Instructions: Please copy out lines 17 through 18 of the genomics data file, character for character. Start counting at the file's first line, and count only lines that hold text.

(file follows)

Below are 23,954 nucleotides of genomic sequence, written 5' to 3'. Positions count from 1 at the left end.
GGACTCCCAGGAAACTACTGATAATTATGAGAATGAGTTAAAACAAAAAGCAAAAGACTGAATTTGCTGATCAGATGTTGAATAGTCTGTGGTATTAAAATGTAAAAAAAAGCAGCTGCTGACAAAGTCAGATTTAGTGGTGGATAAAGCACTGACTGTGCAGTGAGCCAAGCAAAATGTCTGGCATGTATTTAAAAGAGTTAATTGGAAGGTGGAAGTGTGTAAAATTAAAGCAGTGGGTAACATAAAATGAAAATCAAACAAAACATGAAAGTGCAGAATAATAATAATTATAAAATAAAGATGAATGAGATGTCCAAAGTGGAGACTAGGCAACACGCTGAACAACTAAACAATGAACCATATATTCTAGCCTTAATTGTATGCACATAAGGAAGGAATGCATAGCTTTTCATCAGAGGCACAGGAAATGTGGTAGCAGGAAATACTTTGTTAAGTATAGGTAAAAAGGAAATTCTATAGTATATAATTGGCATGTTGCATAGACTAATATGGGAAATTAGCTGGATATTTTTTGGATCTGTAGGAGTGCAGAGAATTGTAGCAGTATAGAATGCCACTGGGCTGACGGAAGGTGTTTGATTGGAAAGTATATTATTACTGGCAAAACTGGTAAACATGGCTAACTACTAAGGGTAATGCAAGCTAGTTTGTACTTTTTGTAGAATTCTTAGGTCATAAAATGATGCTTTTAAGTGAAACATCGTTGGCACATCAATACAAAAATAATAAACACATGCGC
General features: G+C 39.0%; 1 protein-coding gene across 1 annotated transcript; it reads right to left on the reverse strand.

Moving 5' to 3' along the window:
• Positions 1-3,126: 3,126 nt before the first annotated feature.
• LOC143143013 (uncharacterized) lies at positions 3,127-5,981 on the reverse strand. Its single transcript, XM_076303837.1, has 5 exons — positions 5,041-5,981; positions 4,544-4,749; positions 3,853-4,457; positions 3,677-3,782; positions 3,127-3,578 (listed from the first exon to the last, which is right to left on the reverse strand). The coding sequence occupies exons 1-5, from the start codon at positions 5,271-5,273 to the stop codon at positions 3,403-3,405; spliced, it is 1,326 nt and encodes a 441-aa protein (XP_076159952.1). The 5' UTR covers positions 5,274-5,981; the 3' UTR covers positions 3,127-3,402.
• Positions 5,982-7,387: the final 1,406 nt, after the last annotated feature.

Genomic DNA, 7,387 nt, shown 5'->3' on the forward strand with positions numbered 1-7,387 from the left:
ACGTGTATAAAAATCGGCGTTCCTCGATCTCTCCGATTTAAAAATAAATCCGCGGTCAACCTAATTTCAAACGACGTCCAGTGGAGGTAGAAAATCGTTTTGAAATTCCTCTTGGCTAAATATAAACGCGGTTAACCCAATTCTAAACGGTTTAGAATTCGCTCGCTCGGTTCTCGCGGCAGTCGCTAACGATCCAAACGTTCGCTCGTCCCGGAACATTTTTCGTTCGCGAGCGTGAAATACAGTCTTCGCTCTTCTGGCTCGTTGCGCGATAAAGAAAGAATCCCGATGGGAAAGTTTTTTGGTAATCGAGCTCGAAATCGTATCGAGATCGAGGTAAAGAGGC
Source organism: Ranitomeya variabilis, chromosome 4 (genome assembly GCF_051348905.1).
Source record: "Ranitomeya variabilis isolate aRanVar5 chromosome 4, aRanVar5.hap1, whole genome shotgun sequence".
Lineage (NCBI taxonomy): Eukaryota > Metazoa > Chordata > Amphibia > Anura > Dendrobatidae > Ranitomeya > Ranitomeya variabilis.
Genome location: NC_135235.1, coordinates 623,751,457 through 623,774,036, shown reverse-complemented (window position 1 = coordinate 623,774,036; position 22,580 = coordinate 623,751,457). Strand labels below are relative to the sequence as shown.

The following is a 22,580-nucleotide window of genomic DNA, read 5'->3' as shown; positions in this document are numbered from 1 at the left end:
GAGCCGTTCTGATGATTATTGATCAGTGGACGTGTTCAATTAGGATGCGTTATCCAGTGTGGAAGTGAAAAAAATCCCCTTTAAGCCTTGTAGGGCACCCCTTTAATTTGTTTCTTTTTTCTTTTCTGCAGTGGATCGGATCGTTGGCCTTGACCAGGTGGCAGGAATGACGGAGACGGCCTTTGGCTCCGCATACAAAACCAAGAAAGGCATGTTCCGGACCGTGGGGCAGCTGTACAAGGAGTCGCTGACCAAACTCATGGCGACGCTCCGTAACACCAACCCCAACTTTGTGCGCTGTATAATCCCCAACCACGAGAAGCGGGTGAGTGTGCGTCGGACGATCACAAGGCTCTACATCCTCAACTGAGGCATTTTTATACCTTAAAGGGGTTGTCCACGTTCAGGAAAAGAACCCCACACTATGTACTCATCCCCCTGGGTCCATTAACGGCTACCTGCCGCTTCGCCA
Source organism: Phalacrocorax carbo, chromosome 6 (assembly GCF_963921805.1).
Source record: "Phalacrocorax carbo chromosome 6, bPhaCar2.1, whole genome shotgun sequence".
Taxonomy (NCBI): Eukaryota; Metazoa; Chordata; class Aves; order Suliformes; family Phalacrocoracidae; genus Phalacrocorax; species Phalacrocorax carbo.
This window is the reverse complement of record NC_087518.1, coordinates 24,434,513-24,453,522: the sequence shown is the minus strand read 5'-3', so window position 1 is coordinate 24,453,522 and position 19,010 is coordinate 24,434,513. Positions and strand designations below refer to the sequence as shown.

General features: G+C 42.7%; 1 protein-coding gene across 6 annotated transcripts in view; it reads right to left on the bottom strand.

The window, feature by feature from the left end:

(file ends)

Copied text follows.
Source record: "Phalacrocorax carbo chromosome 6, bPhaCar2.1, whole genome shotgun sequence".
Taxonomy (NCBI): Eukaryota; Metazoa; Chordata; class Aves; order Suliformes; family Phalacrocoracidae; genus Phalacrocorax; species Phalacrocorax carbo.